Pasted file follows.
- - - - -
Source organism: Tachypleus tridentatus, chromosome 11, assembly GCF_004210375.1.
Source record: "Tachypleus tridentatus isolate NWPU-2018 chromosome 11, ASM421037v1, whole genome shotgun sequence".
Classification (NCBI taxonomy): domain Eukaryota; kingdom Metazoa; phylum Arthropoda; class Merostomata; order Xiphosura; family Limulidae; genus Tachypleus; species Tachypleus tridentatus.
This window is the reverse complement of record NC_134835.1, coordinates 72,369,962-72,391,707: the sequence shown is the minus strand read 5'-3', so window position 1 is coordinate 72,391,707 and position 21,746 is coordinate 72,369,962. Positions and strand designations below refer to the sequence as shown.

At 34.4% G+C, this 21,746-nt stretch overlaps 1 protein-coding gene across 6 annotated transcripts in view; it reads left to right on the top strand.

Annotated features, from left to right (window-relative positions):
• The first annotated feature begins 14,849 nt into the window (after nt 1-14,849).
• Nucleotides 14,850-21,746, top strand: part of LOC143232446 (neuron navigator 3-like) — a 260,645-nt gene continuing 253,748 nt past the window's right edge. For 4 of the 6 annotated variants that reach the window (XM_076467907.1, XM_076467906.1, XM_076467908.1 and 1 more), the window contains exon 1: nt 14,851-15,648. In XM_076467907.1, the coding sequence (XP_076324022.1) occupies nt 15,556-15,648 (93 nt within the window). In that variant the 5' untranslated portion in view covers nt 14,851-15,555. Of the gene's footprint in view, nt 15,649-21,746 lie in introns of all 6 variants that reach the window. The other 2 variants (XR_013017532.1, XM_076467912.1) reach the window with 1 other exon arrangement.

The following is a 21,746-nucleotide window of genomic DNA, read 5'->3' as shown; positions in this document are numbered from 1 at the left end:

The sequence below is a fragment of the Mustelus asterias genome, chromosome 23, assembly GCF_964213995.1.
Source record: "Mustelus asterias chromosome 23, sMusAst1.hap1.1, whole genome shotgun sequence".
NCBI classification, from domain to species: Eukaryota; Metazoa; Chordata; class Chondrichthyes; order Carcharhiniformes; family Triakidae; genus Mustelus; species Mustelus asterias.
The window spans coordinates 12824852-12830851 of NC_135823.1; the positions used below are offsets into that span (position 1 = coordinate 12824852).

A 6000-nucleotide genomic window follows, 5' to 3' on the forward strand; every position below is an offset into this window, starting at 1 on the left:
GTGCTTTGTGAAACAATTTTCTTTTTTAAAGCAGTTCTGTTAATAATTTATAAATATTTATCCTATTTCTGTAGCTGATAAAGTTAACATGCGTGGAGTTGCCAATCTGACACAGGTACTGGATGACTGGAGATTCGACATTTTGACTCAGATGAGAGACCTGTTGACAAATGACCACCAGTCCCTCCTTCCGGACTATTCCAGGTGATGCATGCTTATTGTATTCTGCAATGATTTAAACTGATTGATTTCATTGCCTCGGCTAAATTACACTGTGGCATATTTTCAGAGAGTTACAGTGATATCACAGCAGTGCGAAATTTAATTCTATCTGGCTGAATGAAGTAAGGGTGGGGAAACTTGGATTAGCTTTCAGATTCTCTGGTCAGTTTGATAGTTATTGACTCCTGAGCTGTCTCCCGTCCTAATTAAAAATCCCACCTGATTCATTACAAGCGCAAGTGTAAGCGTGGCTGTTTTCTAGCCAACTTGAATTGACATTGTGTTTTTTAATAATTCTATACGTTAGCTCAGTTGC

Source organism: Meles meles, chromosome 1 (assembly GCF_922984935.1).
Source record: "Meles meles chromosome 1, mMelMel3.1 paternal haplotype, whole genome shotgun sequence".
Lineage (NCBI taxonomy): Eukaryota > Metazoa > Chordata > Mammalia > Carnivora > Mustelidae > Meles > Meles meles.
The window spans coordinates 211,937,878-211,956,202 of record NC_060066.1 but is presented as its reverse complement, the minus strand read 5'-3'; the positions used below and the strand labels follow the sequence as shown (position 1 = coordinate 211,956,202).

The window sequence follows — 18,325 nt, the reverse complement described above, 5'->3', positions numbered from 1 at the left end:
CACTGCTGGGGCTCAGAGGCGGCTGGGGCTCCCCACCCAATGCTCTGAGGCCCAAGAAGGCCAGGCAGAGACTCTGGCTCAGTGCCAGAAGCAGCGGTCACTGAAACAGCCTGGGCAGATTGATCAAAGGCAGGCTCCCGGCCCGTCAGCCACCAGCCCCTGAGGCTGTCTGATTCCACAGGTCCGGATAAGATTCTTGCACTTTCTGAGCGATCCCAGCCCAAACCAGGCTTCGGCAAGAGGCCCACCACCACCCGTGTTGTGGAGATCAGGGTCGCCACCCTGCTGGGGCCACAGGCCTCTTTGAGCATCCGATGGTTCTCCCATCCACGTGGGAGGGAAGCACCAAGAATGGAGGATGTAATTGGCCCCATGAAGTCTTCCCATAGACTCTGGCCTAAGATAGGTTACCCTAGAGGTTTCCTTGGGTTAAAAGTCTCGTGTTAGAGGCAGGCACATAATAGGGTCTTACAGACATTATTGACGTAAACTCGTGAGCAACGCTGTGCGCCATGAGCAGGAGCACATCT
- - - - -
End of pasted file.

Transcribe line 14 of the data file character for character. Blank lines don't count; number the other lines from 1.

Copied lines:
A 6000-nucleotide genomic window follows, 5' to 3' on the forward strand; every position below is an offset into this window, starting at 1 on the left: